4.    Integrate information systems so that contractor compliance information is available and up-to-date for the whole organization.

5.    Dynamically track compliance information that may expire or change including safety statistics, insurance, and licenses and credentials.

“Through the active management of safety documentation, like site induction and training records, as well as the ongoing monitoring of current and historical safety trends, companies can minimize workplace risk and improve safety outcomes by hiring the best performing contractors and suppliers,” says Armstrong.

Elaine Beitler, President and CEO of BROWZ, indicates that while the U.S. Government shutdown has undoubtedly affected businesses of all sizes, she still believes that many businesses are trying to do the right thing in terms of safety and contractor management.

“Corporate social responsibility is more than just a buzzword for the organizations that employ BROWZ. It means doing the right thing for their global customers and their employees and contractors. Our client base is not only interested in working with the safest contractors and suppliers, but also in educating those who may not meet their standard. It is BROWZ’s job as an independent third party to help our clients identify the contractors and suppliers within their supply chain who present undue risk and come up with a plan that gets that supplier compliant and preserves the safety of the workplace."

While BROWZ was founded to help mining organizations with compliance, the company currently operates around the globe in diverse industries such as manufacturing, construction, utilities, chemicals and pharmaceuticals. BROWZ addresses supply chain compliance needs related to environmental health & safety, corporate social responsibility, insurance, risk, financial stability, supplier demographics, employee-level management, security, and more.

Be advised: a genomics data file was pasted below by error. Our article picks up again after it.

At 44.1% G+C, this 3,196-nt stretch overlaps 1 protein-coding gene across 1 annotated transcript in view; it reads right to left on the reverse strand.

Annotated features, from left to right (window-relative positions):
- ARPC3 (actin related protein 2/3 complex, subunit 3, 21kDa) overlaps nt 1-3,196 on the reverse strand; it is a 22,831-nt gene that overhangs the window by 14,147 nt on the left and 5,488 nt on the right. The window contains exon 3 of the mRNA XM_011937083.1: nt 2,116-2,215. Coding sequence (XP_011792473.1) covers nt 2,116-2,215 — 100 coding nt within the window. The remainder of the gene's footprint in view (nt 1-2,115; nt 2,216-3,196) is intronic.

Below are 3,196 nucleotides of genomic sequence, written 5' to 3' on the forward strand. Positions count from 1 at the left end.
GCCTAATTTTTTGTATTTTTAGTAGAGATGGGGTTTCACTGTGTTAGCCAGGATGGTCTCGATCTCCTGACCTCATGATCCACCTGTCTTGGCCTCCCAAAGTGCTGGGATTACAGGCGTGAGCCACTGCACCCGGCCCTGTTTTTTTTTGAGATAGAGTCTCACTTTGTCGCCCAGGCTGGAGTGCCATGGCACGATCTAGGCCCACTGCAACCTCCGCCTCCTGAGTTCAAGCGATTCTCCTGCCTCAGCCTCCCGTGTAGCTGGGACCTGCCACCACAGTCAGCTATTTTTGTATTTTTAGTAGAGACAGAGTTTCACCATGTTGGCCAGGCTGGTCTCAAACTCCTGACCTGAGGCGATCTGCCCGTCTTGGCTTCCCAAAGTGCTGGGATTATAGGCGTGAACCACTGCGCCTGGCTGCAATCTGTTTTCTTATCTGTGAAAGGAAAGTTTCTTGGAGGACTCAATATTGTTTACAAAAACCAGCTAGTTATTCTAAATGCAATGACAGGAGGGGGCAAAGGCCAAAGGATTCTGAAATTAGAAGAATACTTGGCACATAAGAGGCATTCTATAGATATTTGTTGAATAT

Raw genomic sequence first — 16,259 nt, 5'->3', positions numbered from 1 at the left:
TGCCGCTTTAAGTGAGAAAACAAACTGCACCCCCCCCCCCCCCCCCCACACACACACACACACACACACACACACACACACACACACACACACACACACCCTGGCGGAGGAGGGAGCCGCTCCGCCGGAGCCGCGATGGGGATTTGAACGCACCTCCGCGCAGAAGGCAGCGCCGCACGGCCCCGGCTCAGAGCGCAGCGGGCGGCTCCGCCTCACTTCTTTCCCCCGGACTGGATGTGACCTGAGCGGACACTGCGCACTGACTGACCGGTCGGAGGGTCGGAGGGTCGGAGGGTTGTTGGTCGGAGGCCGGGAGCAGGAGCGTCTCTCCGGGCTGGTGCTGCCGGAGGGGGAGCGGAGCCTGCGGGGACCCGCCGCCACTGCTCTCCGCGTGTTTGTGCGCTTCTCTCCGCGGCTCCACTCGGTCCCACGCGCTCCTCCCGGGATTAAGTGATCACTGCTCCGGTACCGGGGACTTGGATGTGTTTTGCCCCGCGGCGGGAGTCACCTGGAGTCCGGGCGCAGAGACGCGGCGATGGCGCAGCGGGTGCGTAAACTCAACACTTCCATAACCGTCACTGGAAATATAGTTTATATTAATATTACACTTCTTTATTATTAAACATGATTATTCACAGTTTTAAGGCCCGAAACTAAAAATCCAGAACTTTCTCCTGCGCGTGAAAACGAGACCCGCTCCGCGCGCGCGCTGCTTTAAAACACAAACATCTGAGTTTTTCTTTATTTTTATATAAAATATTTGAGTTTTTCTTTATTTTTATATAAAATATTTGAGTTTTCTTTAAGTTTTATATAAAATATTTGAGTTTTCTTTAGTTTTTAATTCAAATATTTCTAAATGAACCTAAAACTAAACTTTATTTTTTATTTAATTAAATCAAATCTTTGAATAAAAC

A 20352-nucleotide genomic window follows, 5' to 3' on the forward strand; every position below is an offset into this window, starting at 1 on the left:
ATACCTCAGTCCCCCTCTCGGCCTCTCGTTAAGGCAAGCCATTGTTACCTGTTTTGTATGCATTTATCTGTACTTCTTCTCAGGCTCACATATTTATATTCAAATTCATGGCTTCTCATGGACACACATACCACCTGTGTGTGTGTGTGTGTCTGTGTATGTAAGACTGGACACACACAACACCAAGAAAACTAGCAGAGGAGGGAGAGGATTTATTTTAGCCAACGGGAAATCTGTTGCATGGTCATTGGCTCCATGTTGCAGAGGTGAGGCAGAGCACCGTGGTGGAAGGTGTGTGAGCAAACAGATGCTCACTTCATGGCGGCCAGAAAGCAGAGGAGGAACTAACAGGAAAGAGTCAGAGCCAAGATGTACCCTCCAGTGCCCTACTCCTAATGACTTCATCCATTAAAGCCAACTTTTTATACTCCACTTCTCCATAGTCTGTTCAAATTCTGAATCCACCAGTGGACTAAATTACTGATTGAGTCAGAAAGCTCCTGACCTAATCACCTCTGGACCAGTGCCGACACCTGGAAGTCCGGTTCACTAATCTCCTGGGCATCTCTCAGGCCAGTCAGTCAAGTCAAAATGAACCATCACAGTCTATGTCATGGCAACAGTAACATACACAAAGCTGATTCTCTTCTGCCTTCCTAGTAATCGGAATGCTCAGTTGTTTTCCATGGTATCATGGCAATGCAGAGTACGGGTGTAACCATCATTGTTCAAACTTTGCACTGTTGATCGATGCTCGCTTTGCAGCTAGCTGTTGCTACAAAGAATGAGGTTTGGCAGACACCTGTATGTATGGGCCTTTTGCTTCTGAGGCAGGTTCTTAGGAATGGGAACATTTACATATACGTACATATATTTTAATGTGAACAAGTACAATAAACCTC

“As our clients can attest, contractors that are prequalified consistently outperform their peers on key safety performance indicators, such as recordable incident rates and lost time rates,” adds Beitler. “Ultimately, this results in less litigation, fewer insurance claims, and most importantly saved lives, and that’s good news no matter who’s watching.”

BROWZ is the leading solution for comprehensive supply chain risk mitigation and contractor prequalification. Its fully configurable solution simplifies the exchange, verification, and maintenance of critical data between clients and their supply chain, while adapting to the client’s unique business needs. Delivered as a software-as–a-service (SaaS) solution, BROWZ functions as a central, web-based data repository for all supply chain prequalification and compliance information, and is available 24/7 and in multiple languages anywhere around the world. Through a combination of compliance best practices, technology, and service, BROWZ addresses supply chain compliance needs related to insurance and risk, environmental health & safety, corporate social responsibility, financial stability, supplier demographics, employee level management, security, and much more. For more information, visit http://www.browz.com.

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Brett Armstrong, VP of Marketing